There is a particular type of modular, modernist sofa that can be found in the catalogs of popular contemporary furniture brands. It's usually low-slung, comprised of chunky foam rectangles, like it was built in Minecraft—the computer game where children make things out of virtual blocks. The Detroit-based Floyd named theirs, quite matter-of-factly, the Sectional. Danish company Hay calls their version the Mags while the Swedish label Hem went with Palo, although the addition of metal legs and some curves render Hem's a less typical and more delightful silhouette.
All of these sofas are nice enough—sleek, straightforward, and inoffensive—but lack a certain warmth and coziness. That's likely by design. Not everyone wants a couch with the bean bag quality of Michel Ducaroy's Togo. But the foam looks so dense to the point it has the same appeal of sitting on concrete. At the other end of the spectrum is Truck: a Japanese company creating couches that beg to be lounged.
Truck, which has been in the furniture business since 1997, embraces the natural textures and imperfections of the wood and other raw materials it works with. Their version of the modular sofa features layered, two-tier cushions that have been outfitted with nubby, pilled wool. "When you first plop down on the seat, it feels soft and fluffy, and you find yourself sinking comfortably down without ever feeling the bottom," reads the product description.
Another design, the DT Sofa, pairs rigid steel legs with deep feather cushions for a look as mechanical as it is welcoming. The TS sofa takes a daybed-inspired frame and adds billowing pillows on top of the typical cushioning. If you put it side by side with the iconic Nelson Daybed, you can quickly see how the extra padding goes a long way. There is also a two-person loveseat with armrests that essentially double as pillows, and the brand's most streamlined design is still wrapped in cozy fabric, which helps soften the edge. Truck tends to favor lived-in-looking materials: camel-hued leather aged like a beat-up baseball mitt or corduroy that rivals the old blazer your grandfather might have worn.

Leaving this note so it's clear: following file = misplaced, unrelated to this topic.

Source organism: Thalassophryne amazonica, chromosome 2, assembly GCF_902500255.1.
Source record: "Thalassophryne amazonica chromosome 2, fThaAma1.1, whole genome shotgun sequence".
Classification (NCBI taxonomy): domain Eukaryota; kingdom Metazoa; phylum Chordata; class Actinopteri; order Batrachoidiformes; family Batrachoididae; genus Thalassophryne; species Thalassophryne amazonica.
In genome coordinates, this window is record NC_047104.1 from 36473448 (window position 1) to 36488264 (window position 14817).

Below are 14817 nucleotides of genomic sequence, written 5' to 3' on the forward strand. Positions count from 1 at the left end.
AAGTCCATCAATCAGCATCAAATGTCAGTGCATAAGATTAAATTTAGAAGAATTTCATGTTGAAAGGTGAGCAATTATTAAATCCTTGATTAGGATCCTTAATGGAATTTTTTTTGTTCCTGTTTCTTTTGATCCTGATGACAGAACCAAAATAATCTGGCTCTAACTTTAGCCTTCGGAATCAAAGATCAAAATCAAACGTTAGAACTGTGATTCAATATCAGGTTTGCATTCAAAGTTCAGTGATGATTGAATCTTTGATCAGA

Here is where I'll say that I've bought items from Floyd, Hay, and Hem and have been happy with my purchases. (Except for this Hay pepper grinder, which didn't even last three months.) I largely like all three companies, but I'm not sure clean lines and high-density foam are the winning tickets when it comes to a sofa—and this is coming from someone who drools over most modular, modernist design. When one of Truck's founders was asked to describe the company in three words, he replied, "Nostalgic. Cozy. Warm." That sounds about right.